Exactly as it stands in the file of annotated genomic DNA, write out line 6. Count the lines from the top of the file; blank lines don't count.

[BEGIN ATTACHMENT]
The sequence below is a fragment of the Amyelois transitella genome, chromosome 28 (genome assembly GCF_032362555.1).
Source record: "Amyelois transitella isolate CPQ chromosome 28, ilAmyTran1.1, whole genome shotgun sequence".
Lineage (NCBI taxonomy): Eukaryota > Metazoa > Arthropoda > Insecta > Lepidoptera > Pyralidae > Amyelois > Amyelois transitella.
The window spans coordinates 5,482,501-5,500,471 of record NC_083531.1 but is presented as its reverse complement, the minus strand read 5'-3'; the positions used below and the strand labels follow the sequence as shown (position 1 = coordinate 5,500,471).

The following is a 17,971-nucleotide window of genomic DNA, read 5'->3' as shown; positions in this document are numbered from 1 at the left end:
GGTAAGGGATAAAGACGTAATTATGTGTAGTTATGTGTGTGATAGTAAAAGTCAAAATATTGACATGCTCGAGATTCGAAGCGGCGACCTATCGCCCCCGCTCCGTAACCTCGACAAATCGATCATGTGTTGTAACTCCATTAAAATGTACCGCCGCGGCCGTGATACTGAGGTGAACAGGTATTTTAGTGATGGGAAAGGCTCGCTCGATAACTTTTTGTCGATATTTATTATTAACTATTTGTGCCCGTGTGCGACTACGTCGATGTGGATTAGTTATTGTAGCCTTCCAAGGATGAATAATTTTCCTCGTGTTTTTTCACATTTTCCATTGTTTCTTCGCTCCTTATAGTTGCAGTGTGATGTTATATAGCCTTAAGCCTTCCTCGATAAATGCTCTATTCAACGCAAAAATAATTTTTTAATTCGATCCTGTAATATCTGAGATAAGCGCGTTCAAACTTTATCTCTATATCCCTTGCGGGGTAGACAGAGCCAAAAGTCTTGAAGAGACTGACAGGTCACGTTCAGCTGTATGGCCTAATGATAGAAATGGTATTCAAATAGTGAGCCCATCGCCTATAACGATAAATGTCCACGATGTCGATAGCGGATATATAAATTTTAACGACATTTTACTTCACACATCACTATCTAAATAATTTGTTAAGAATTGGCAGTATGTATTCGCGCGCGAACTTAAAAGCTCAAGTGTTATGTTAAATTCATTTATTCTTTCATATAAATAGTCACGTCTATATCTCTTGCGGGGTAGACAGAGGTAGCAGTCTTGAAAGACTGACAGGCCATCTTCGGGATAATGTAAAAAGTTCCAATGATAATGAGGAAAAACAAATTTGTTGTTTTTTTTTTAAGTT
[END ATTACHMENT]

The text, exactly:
GGTAAGGGATAAAGACGTAATTATGTGTAGTTATGTGTGTGATAGTAAAAGTCAAAATATTGACATGCTCGAGATTCGAAGCGGCGACCTATCGCCCCCGCTCCGTAACCTCGACAAATCGATCATGTGTTGTAACTCCATTAAAATGTACCGCCGCGGCCGTGATACTGAGGTGAACAGGTATTTTAGTGATGGGAAAGGCTCGCTCGATAACTTTTTGTCGATATTTATTATTAACTATTTGTGCCCGTGTGCGACTACGTCGATGTGGATTAGTTATTGTAGCCTTCCAAGGATGAATAATTTTCCTCGTGTTTTTTCACATTTTCCATTGTTTCTTCGCTCCTTATAGTTGCAGTGTGATGTTATATAGCCTTAAGCCTTCCTCGATAAATGCTCTATTCAACGCAAAAATAATTTTTTAATTCGATCCTGTAATATCTGAGATAAGCGCGTTCAAACTTTATCTCTATATCCCTTGCGGGGTAGACAGAGCCAAAAGTCTTGAAGAGACTGACAGGTCACGTTCAGCTGTATGGCCTAATGATAGAAATGGTATTCAAATAGTGAGCCCATCGCCTATAACGATAAATGTCCACGATGTCGATAGCGGATATATAAATTTTAACGACATTTTACTTCACACATCACTATCTAAATAATTTGTTAAGAATTGGCAGTATGTATTCGCGCGCGAACTTAAAAGCTCAAGTGTTATGTTAAATTCATTTATTCTTTCATATAAATAGTCACGTCTATATCTCTTGCGGGGTAGACAGAGGTAGCAGTCTTGAAAGACTGACAGGCCATCTTCGGGATAATGTAAAAAGTTCCAATGATAATGAGGAAAAACAAATTTGTTGTTTTTTTTTTAAGTT